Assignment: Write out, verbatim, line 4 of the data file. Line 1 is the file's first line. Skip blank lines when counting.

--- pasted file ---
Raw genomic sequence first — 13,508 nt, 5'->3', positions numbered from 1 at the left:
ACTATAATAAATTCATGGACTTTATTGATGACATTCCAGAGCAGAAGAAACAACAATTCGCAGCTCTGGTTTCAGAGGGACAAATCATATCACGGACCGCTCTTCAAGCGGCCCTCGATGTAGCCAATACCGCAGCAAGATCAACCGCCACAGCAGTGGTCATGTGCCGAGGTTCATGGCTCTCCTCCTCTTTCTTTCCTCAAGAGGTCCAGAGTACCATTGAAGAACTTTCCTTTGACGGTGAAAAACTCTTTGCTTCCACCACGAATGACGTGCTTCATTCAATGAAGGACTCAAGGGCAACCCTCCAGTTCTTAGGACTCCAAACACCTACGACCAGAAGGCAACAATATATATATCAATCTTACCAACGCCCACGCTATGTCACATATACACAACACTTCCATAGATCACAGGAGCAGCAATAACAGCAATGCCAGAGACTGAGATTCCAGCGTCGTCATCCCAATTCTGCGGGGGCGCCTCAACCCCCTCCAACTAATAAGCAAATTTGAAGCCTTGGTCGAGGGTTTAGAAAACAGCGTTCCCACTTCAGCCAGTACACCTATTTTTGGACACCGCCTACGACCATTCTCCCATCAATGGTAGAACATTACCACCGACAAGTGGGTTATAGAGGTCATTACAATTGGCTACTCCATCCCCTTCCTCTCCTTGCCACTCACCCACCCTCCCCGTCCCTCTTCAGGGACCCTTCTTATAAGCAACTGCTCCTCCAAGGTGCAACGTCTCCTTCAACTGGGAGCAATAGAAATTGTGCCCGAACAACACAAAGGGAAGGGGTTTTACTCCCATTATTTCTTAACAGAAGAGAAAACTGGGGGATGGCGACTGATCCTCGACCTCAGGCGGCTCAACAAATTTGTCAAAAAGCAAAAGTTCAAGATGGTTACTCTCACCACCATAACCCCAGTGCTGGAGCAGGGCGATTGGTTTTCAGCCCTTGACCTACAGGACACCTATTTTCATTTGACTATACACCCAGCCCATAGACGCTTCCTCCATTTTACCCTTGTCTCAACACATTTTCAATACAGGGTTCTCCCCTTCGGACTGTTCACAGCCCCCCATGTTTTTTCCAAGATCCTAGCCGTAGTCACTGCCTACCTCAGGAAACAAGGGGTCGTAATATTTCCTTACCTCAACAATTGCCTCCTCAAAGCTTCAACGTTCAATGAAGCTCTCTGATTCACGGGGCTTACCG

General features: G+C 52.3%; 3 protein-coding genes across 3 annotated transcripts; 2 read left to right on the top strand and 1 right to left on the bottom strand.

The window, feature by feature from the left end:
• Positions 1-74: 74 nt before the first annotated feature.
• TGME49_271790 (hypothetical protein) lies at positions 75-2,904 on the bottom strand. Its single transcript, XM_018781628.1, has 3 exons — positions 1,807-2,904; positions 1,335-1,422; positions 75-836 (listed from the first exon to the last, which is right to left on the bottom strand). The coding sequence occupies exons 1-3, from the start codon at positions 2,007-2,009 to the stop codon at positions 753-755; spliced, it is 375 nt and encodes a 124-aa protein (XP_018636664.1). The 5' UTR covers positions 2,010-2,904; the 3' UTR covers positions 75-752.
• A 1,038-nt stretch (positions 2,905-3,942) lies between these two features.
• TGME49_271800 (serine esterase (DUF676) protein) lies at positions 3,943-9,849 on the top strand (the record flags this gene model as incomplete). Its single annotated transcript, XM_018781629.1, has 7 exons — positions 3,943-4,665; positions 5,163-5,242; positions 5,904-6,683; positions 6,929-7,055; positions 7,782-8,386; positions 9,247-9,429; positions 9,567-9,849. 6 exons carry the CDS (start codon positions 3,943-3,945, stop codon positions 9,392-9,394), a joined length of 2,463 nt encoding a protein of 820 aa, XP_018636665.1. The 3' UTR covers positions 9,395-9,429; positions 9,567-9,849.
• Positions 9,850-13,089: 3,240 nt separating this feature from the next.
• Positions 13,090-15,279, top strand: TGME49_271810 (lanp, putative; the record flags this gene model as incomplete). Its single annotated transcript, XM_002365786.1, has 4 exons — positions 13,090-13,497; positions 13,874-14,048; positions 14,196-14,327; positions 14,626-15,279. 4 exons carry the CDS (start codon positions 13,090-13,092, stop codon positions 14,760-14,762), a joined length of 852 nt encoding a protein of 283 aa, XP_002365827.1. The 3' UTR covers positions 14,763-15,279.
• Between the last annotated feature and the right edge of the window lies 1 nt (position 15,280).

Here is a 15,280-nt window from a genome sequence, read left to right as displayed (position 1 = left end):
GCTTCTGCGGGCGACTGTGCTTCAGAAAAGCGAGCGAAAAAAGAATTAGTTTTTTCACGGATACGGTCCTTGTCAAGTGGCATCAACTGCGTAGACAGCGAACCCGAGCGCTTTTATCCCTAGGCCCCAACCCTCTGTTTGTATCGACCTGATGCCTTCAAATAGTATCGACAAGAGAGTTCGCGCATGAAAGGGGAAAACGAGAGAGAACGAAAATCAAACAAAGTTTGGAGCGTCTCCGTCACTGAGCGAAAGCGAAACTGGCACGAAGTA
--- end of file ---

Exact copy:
The window, feature by feature from the left end: